The global market for ride-hailing and robo-taxis could be worth $2 trillion by 2030, UBS has estimated.
As autonomy makes the services even cheaper to provide, fares could shrink by 80% or more.
That will put even more strain on public transportation systems, which are already losing passengers to ride-hailing.
Uber and Lyft are worth a combined $84 billion after their massive initial public offerings this year, but that’s only a small fraction of what UBS estimates the global robo-taxi market can grow to by 2030.
The bank’s evidence lab ran a massive simulation model to estimate the future of ride-hailing in New York City, and the impact robo-taxis could have on the space. Their conclusions point to a $2 trillion robo-taxi market by 2030.
For consumers and riders, perhaps the biggest takeaway of the real-time simulation is that fares could drop significantly over the next decade, by as much as 80%, meaning even more competition between car rides and public transportation.
“The average fare paid by passengers could fall by more than 80% and become cheaper than a metro ticket,” the team of analysts wrote in their lengthy report to clients, published on May 22. “In such a scenario, the robo-taxi fleet would still generate a healthy profitability margin of more than 30%.”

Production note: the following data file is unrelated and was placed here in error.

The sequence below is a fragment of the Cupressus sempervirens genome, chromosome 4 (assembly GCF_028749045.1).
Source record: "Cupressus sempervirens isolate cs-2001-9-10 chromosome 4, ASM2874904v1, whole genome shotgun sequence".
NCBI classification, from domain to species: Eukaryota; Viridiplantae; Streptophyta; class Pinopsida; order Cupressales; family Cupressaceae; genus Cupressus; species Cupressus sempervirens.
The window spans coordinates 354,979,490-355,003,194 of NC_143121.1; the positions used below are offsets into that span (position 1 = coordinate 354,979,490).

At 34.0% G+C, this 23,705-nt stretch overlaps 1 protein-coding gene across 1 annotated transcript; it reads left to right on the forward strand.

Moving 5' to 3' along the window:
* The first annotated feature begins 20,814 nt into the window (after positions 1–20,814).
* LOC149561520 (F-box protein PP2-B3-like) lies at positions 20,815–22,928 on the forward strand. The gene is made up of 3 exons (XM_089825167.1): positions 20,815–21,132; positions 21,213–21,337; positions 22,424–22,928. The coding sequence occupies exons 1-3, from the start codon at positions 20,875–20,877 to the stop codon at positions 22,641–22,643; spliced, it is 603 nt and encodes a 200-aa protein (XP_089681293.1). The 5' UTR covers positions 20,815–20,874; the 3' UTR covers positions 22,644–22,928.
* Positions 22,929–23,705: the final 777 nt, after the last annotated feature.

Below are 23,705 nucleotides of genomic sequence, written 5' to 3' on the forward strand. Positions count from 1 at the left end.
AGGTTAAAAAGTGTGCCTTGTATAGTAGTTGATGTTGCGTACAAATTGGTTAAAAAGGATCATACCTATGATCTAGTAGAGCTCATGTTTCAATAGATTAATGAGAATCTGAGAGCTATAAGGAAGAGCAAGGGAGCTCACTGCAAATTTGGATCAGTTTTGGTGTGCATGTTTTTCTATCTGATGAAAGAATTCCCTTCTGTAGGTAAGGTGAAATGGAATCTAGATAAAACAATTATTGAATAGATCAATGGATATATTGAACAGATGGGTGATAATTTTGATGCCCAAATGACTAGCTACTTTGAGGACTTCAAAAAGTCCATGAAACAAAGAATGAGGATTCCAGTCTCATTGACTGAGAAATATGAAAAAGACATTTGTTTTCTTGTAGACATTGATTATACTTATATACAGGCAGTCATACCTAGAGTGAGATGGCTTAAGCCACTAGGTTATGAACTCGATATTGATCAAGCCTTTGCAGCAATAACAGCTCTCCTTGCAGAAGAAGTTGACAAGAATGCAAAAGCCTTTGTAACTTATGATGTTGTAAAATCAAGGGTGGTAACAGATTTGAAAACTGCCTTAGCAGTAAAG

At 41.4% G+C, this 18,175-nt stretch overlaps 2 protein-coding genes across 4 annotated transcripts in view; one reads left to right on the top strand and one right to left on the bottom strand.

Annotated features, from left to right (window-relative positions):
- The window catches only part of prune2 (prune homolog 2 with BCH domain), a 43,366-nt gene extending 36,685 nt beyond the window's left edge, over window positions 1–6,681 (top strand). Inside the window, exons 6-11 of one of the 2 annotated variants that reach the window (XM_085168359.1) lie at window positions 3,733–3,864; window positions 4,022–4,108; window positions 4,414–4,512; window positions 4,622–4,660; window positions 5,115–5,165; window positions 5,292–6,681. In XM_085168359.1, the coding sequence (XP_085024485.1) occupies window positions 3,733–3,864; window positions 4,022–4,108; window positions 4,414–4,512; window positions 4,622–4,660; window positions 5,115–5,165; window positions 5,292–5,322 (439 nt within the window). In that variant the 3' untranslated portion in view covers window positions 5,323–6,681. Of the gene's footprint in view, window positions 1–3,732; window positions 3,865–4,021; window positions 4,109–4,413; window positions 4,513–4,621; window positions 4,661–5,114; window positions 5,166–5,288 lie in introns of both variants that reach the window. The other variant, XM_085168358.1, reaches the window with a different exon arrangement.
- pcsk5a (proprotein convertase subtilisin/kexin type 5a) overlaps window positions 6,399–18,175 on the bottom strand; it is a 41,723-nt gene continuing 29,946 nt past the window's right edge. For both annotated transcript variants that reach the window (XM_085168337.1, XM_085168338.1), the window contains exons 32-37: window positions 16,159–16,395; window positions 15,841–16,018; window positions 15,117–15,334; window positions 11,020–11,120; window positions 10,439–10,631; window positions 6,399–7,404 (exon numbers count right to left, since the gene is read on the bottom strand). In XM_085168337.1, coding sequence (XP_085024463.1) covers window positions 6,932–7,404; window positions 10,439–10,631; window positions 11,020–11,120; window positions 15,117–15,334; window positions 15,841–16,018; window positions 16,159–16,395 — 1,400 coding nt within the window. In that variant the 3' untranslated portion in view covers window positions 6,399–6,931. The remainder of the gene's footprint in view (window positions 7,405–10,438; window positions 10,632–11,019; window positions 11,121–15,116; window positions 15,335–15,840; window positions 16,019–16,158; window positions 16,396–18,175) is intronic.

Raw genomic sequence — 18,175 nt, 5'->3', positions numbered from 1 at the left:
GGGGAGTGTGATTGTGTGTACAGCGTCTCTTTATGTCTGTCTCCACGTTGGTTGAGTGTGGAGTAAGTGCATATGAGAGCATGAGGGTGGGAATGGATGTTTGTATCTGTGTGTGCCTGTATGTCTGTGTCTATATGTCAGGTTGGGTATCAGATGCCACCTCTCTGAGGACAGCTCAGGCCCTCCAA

That’s good news for Uber and Lyft, which are still heavily in the red as they continue to grow, but more bad news for public transportation systems. Multiple studies have already shown that ride-hailing services are quickly siphoning off users from trains and buses.
Autonomy can also help Uber and Lyft cars increase a complicated but closely watched measure known as utilization rates. This fraction for the time a car actually spends carrying a fare-paying passenger was at the core of Lyft’s lawsuit to change New York City’s minimum wage rules for ride-hailing drivers, which it lost in early May.
“The utilization rate of the robo-taxi fleet would reach c50% over a 24- hour shift,” UBS writes. “That is twice as high as Uber/Lyft’s utilization rates today, and 10 times higher than a private car.”
FIRST, WE HAVE TO WAIT FOR THE ‘INFLECTION POINT’
As the world slowly evolves to that of self-driving, there will be decades where companies must manage human drivers alongside their eventual robot replacements. UBS expects that inflection point to begin in 2019, escalating over the next decade.
“Once the inflection point is reached, we believe the growth rate for robo-taxi adoption will be steep,” the analysts said. “We remain confident that the robo-taxi business model works both financially and technologically, although we delay our forecast for robo-taxi (L5/L4) penetration by 1-2 years, mostly to reflect higher efficiency of the fleet as shown in our simulation (i.e. fewer cars are required to cover demand).”